The Federal Trade Commission pursued 11 advertising program cases in fiscal 1985, including one in which it reached an agreement with Commodore Business Machines Inc., the big manufacturer of home computers, that the company would no longer advertise that its computers can run certain popular software programs unless they can do so at the time the claim is made.

Other cases involved more obscure companies, which has lead FTC critics to charge that the agency turns its big guns on relatively small targets.

But FTC officials argue that the cases involved the potential for substantive harm.

One case involved a company, Liquid Assets, which advertised a product called Breath Fresh 502 in national publications, including Penthouse, Cosmopolitan, Rolling Stone, National Lampoon and Outdoor Life.

The ads claimed that the mouthwash, which sold by mail for $14.95 a bottle, could be used "before drinking as a preventative, or after to save you embarrassment, time and money. Proven to help you beat any breath analyzer. Put yourself in control."

An FTC background paper on Breath Fresh says: "We do not know how much of Breath Fresh 502 has been sold, nor do we know the manufacturer's future advertising and sales intentions . . . . It may be that sales have been and are de minimis." The paper added, however, that the manufacturer appeared to have the ability to enter and exit the market at will. "Ordinarily, staff would not recommend pursuing a matter where sales are likely to have been so small, and probably have stopped.

"The extraordinary claims made for this product, however, warrant commission action," the paper continued. "The sale of even small quantities of this product pose the risk of substantial injury."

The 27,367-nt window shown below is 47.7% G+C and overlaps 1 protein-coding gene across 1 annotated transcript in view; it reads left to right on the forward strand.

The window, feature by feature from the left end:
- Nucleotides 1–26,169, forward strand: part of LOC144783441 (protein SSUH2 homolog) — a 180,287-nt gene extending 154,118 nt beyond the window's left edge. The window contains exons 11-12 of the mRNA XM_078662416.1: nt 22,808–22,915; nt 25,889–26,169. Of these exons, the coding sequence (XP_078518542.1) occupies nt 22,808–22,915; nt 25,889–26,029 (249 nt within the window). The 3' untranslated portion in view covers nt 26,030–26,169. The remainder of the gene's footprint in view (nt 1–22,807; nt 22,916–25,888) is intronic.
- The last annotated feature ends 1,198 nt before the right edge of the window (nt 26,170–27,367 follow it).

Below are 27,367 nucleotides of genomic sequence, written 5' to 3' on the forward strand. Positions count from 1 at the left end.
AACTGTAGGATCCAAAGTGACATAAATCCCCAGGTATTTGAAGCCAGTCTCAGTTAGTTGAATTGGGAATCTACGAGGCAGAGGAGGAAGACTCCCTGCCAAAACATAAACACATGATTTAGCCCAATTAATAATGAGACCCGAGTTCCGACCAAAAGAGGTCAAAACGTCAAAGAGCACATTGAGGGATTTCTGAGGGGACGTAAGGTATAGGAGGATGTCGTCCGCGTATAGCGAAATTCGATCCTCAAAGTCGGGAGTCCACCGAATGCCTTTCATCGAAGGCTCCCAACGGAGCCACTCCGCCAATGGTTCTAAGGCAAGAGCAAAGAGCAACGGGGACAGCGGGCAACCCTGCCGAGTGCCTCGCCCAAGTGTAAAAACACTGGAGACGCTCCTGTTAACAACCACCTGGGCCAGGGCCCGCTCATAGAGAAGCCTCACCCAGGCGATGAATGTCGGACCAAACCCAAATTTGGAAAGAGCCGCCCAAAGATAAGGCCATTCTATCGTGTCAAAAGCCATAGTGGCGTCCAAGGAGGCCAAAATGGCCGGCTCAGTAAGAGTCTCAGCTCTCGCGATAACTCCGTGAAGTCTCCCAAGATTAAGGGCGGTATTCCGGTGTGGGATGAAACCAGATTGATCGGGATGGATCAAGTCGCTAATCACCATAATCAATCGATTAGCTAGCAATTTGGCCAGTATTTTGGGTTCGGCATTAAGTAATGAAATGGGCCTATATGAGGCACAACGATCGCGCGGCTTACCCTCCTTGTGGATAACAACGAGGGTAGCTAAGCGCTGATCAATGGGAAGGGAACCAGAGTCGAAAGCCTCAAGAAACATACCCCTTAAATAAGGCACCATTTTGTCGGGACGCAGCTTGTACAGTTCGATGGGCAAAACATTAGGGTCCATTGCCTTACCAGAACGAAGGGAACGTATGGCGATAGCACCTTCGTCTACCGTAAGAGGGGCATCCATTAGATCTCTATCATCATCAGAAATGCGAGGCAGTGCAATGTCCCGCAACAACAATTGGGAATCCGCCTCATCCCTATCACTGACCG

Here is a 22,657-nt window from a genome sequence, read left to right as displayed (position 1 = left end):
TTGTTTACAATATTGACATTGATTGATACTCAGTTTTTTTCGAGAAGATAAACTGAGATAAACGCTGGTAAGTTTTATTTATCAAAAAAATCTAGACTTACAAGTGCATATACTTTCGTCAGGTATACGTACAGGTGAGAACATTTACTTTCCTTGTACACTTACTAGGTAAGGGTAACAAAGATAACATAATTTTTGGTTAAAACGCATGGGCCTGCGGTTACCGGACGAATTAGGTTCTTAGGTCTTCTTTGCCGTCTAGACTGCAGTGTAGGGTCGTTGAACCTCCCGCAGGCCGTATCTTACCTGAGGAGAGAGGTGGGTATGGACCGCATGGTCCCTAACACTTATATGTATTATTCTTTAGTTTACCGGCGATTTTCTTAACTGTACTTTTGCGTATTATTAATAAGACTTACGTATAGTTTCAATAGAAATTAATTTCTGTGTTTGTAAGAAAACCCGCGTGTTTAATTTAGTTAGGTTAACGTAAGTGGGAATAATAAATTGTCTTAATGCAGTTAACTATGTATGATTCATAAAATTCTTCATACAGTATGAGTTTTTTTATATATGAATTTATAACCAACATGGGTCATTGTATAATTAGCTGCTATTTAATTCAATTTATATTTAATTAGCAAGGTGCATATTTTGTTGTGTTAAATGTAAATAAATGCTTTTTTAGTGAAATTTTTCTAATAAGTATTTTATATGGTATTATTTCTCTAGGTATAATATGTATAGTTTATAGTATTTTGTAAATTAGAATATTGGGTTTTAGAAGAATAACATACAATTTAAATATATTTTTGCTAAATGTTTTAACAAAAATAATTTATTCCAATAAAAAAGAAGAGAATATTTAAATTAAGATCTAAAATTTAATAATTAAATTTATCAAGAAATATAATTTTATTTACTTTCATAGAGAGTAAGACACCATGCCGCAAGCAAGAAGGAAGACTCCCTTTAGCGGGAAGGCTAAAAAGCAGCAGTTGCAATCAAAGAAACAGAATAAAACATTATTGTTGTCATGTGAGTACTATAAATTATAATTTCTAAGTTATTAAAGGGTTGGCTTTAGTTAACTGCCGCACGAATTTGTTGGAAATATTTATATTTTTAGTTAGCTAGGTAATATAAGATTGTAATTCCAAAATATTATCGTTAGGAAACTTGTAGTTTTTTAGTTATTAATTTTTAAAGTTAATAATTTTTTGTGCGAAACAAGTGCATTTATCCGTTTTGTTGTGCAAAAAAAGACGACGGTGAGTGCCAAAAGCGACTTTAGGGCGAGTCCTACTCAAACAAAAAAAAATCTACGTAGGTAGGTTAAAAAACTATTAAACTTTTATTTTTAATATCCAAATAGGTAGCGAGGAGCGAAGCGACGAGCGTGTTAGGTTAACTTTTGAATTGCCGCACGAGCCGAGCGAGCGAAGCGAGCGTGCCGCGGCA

C. Lee Peeler, associate director for advertising practices at the FTC, said: "The product is a $14.95 bottle of hydrogen peroxide. That, itself, would not have qualified to make it a federal case.

"Our concern was that, if someone got this product and relied on the representations, that they could kill themselves and could kill other people," he added. "It sort of encourages people to drive while they're intoxicated, and it has no effect," he said. "It just didn't seem, when we looked at it, like we could walk away from it.

"People are right that it was a real unusual case," he said. "If people believed the advertising , we're talking dead people. It was advertised for two months, and we got on it real quickly."

As a result of FTC actions, if the manufacturer of the product advertises his product again, the FTC will be able to get criminal sanctions against him, Peeler said. The FTC has gotten injunctions against other advertisers and has been able to send them to jail for violating injunctions against them, which is additional evidence of the agency's seriousness in the area of advertising claims, he added.